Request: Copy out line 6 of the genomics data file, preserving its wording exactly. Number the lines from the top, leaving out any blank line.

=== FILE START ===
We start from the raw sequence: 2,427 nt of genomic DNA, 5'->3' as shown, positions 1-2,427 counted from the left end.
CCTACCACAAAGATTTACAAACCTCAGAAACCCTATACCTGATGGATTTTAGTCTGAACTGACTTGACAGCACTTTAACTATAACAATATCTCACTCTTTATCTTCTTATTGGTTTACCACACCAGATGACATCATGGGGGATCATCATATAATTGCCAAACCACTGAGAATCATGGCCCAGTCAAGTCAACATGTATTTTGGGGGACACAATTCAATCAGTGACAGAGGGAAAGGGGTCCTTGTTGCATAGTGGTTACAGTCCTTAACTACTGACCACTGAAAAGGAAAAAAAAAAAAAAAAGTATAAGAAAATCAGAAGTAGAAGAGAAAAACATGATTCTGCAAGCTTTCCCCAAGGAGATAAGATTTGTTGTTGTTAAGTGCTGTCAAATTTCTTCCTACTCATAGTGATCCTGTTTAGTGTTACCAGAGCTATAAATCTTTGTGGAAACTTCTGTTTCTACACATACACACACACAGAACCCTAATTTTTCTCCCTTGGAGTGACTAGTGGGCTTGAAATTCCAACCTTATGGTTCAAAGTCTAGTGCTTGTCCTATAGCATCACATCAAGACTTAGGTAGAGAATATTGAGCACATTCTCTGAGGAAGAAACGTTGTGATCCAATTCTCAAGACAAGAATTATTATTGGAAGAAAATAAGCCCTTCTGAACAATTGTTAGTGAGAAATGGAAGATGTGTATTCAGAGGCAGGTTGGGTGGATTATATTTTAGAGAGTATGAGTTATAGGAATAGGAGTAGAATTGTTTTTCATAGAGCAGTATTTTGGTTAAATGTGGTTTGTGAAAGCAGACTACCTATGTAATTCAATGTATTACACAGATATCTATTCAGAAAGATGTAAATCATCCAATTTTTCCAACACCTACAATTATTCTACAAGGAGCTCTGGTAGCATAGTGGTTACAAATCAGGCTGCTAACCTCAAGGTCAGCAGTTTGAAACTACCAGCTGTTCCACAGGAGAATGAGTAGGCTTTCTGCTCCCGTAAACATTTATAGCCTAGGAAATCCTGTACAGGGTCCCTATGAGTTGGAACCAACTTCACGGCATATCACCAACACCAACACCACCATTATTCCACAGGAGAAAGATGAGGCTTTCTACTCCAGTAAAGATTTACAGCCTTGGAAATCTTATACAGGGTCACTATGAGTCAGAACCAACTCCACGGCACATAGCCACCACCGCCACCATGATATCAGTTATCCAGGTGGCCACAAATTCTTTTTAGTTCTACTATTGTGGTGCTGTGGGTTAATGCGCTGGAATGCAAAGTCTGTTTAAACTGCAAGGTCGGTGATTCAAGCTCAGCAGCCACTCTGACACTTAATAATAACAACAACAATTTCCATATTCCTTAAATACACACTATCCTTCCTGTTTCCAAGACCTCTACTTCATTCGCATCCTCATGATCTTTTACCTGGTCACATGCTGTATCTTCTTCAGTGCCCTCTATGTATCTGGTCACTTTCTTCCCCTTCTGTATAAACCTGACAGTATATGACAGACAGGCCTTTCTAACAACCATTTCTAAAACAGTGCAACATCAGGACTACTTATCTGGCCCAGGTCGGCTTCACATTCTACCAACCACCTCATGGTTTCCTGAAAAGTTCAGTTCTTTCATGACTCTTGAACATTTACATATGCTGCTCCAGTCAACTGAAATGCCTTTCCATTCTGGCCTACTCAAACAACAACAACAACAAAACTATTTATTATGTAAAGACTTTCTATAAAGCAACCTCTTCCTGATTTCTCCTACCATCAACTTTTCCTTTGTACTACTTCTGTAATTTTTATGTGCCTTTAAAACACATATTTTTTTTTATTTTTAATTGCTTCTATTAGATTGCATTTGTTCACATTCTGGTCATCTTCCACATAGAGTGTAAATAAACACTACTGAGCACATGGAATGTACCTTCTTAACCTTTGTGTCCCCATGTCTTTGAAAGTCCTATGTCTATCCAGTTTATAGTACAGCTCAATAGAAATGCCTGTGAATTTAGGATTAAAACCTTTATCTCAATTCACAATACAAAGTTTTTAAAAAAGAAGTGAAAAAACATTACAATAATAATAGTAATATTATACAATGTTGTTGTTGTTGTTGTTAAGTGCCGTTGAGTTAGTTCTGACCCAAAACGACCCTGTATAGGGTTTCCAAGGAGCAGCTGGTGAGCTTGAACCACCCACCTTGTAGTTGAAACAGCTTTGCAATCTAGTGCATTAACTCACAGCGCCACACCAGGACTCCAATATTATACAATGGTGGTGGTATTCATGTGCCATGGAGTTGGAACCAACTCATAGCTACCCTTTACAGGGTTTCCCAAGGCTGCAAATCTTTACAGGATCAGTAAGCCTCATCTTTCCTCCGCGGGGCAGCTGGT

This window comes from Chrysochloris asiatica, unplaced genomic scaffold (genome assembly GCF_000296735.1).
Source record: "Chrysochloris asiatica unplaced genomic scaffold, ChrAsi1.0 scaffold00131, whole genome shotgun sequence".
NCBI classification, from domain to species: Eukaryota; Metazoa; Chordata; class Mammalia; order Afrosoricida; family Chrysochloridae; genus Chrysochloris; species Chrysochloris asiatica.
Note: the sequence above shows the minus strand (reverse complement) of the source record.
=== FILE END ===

Note: the sequence above shows the minus strand (reverse complement) of the source record.